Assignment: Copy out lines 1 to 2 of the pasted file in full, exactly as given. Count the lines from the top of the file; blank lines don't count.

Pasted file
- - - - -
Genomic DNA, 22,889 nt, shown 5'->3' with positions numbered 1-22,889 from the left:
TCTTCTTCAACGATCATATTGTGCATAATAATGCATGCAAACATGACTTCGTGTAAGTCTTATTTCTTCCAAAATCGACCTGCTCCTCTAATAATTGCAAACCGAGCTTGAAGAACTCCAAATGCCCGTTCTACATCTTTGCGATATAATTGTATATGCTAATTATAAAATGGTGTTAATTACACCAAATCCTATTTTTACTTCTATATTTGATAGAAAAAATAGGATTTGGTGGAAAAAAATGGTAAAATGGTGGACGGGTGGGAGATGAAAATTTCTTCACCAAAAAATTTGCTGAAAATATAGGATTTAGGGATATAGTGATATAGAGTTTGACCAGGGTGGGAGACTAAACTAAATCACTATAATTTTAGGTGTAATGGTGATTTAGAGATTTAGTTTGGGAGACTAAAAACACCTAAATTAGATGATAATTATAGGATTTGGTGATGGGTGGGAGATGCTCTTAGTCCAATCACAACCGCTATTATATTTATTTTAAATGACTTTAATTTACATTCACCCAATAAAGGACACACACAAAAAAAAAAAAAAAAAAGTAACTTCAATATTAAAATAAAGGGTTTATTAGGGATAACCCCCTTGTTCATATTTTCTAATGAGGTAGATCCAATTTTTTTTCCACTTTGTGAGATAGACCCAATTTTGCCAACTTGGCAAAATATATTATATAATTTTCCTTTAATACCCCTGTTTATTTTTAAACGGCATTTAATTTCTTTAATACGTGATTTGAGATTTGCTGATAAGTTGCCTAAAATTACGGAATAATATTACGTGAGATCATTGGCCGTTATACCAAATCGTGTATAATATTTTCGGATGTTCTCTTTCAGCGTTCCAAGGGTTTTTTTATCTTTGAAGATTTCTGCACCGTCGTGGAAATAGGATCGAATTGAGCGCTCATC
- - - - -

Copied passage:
Genomic DNA, 22,889 nt, shown 5'->3' with positions numbered 1-22,889 from the left:
TCTTCTTCAACGATCATATTGTGCATAATAATGCATGCAAACATGACTTCGTGTAAGTCTTATTTCTTCCAAAATCGACCTGCTCCTCTAATAATTGCAAACCGAGCTTGAAGAACTCCAAATGCCCGTTCTACATCTTTGCGATATAATTGTATATGCTAATTATAAAATGGTGTTAATTACACCAAATCCTATTTTTACTTCTATATTTGATAGAAAAAATAGGATTTGGTGGAAAAAAATGGTAAAATGGTGGACGGGTGGGAGATGAAAATTTCTTCACCAAAAAATTTGCTGAAAATATAGGATTTAGGGATATAGTGATATAGAGTTTGACCAGGGTGGGAGACTAAACTAAATCACTATAATTTTAGGTGTAATGGTGATTTAGAGATTTAGTTTGGGAGACTAAAAACACCTAAATTAGATGATAATTATAGGATTTGGTGATGGGTGGGAGATGCTCTTAGTCCAATCACAACCGCTATTATATTTATTTTAAATGACTTTAATTTACATTCACCCAATAAAGGACACACACAAAAAAAAAAAAAAAAAAGTAACTTCAATATTAAAATAAAGGGTTTATTAGGGATAACCCCCTTGTTCATATTTTCTAATGAGGTAGATCCAATTTTTTTTCCACTTTGTGAGATAGACCCAATTTTGCCAACTTGGCAAAATATATTATATAATTTTCCTTTAATACCCCTGTTTATTTTTAAACGGCATTTAATTTCTTTAATACGTGATTTGAGATTTGCTGATAAGTTGCCTAAAATTACGGAATAATATTACGTGAGATCATTGGCCGTTATACCAAATCGTGTATAATATTTTCGGATGTTCTCTTTCAGCGTTCCAAGGGTTTTTTTATCTTTGAAGATTTCTGCACCGTCGTGGAAATAGGATCGAATTGAGCGCTCATC